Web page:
Springfield, Ill. — Governor JB Pritzker signed legislation strengthening Illinois’ medical cannabis program, which provides relief to more than 80,000 patients across the state.
“This legislation brings our medical cannabis program in line with my administration’s vision for equity, and it makes adjustments for the lessons we’ve learned since its inception,” said Governor JB Pritzker. “As we continue to reform state government so it better serves its families, we must do so in a way that advances dignity, empathy, opportunity, and grace.”
Senate Bill 455, will support students who are registered patients in the medical cannabis program by expanding the means of administering medical cannabis products and permitting its use at school-sponsored activities or before or after normal school activities.
“There are many students across the state who rely on medicinal cannabis as part of their medical regimen,” said Sen. Cristina Castro (D-Elgin). “Ideally, the parents of these students would provide the medications, but it’s often the case that the parents are unable to make it to the school due to other commitments. By giving school nurses the ability to administer these important medications, we can ensure that students across Illinois are getting the proper treatment they require.”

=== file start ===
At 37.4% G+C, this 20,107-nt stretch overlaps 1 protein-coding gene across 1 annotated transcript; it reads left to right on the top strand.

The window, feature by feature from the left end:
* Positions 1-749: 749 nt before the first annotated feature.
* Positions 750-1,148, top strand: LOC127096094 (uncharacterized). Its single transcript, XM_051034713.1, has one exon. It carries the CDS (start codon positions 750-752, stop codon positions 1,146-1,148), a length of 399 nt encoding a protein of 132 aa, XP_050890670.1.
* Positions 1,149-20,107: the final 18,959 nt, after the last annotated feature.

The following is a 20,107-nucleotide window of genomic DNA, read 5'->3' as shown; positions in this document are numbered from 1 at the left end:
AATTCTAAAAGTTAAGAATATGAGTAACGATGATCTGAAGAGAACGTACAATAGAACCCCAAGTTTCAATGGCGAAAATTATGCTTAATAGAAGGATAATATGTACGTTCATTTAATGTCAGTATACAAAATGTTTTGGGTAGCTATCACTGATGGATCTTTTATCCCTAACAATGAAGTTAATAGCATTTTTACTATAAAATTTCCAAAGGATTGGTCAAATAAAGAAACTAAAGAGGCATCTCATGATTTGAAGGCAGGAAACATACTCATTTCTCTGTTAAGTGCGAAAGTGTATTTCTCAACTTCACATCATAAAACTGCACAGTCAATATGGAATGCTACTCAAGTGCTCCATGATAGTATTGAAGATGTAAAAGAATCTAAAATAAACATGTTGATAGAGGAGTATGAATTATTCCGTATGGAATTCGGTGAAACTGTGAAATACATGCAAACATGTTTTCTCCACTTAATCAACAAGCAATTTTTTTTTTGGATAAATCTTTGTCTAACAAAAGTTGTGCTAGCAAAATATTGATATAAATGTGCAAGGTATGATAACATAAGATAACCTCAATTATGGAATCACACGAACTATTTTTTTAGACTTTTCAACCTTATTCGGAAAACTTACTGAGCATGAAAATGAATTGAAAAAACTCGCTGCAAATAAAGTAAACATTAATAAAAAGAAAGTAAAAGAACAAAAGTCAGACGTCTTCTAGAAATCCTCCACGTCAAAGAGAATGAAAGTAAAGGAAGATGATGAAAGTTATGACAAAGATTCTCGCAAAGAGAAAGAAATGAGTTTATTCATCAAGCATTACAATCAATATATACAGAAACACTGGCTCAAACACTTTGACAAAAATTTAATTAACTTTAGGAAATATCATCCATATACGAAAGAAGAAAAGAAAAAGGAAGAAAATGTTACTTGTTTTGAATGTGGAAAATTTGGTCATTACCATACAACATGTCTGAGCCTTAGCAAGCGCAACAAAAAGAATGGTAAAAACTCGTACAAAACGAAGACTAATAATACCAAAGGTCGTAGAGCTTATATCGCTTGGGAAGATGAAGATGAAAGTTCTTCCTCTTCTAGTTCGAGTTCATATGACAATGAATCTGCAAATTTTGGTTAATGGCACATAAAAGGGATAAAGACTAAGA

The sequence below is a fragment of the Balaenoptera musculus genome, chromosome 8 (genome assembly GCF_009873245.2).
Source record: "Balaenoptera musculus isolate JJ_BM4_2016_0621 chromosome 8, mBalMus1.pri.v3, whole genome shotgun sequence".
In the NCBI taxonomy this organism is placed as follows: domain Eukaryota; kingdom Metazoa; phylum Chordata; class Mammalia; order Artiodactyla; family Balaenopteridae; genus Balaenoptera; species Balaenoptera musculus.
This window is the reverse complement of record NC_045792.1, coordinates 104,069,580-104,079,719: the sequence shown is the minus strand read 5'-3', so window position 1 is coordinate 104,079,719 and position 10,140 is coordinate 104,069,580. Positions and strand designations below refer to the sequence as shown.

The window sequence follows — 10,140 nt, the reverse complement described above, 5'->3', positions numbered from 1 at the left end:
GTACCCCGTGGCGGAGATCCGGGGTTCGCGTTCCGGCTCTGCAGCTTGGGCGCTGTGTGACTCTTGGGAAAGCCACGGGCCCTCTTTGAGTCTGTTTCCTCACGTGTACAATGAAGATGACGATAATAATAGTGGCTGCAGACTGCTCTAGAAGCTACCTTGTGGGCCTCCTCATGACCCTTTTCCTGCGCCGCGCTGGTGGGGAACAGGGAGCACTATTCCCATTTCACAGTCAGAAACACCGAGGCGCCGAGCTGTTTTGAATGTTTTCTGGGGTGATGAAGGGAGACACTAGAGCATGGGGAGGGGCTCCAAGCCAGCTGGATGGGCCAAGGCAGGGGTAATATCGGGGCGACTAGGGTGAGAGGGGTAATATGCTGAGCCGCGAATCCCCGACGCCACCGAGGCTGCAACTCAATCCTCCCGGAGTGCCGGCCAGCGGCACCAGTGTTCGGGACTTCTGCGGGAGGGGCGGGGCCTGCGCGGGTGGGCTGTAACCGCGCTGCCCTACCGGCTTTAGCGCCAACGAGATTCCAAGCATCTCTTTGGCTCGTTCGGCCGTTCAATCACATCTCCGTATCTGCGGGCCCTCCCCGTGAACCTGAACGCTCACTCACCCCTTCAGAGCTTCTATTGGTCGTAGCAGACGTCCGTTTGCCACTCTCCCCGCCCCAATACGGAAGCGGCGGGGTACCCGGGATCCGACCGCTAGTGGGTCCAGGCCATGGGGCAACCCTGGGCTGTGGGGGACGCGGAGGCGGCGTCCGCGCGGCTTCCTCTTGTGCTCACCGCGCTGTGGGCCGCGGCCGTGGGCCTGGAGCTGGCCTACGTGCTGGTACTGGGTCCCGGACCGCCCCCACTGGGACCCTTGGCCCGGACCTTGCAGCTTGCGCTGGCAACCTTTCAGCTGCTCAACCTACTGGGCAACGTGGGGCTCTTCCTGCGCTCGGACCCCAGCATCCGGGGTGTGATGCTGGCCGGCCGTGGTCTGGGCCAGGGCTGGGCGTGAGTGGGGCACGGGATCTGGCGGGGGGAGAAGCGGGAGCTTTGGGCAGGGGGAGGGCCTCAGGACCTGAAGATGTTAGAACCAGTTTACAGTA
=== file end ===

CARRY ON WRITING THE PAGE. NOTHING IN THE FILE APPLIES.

The new law will also allow nurse or school administrators to administer medical cannabis products and allows students to self-administer under the direct supervision of a school nurse or school administrator. A student’s parent or guardian must provide written authorization and provide a copy of the registry identification card of the student and parent or guardian. The Illinois State Board of Education and Department of Public Health will to develop a training curriculum for nurses and school administrators, which must be completed annually.
The bill will take effect on January 1st, 2020.
Also signed today, Senate Bill 2023 on Friday, expanding and making permanent Illinois’ medical cannabis program. The law eliminates the sunset provision to the Compassionate Use of Medical Cannabis Program Act, adds 11 new conditions for eligibility purposes and expands the range of medical professionals who can certify the eligibility of applicants to the program.
“These new laws will stabilize the medical cannabis program and ensure access for patients for years to come,” said Rep. Bob Morgan (D-Deerfield). “As we legalize recreational use, I am glad our state is staying focused on providing relief to patients suffering from chronic, debilitating conditions. Patients can rest assured that they will remain a priority.”
New conditions that qualify includeautism, chronic pain, irritable bowel syndrome, migraines, osteoarthritis, anorexia nervosa, Ehlers-Danlos Syndrome, Neuro-Behcet’s Autoimmune Disease, neuropathy, polycystic kidney disease, and superior canal dehiscence syndrome. The 11 new conditions join the existing 41 qualifying medical conditions under the Compassionate Use of Medical Cannabis Program Act.
SB 2023 took effect last Friday, August 9th.